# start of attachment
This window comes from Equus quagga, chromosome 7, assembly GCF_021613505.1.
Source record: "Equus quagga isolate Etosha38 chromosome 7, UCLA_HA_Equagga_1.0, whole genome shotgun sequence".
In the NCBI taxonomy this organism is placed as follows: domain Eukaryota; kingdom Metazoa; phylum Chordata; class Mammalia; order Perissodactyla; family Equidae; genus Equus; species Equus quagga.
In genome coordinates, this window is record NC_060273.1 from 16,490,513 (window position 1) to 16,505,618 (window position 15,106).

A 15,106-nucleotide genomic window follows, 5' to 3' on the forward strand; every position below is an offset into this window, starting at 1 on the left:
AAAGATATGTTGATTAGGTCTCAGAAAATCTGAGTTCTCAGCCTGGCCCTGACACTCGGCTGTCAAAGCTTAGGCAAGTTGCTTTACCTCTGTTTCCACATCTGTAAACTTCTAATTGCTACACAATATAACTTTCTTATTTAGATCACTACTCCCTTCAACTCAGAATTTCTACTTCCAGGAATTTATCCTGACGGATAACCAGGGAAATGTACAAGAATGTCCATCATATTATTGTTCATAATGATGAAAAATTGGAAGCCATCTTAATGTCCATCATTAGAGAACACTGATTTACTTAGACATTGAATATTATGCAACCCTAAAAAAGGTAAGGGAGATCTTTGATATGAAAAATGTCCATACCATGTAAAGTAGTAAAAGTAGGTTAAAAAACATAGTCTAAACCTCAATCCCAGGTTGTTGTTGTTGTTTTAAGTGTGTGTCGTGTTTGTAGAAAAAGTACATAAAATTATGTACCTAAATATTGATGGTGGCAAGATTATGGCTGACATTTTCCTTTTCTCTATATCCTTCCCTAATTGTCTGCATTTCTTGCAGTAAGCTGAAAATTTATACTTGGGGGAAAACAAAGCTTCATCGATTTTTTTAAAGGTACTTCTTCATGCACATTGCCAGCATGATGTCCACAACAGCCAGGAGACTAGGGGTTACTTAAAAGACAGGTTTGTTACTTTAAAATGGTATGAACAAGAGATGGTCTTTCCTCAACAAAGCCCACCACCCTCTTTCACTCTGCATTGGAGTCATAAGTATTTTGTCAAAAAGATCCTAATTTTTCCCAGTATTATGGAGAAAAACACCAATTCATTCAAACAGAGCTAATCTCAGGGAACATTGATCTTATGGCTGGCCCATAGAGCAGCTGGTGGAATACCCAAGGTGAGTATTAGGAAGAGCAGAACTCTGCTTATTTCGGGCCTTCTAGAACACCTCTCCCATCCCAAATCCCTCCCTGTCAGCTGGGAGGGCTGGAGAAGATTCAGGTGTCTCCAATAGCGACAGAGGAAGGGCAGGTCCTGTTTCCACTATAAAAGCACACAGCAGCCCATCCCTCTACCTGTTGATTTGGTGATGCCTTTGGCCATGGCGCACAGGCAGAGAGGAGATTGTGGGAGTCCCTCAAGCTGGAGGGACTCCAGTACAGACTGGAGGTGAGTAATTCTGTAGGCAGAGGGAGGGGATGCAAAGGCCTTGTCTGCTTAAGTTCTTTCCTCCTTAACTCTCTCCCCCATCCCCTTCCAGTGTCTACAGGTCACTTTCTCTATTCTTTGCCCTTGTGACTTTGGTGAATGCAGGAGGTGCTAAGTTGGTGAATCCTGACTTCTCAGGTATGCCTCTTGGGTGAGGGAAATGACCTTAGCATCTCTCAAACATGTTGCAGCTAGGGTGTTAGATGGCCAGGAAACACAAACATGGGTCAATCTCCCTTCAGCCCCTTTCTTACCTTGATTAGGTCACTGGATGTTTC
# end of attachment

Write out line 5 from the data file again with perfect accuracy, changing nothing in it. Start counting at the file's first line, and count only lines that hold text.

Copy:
A 15,106-nucleotide genomic window follows, 5' to 3' on the forward strand; every position below is an offset into this window, starting at 1 on the left: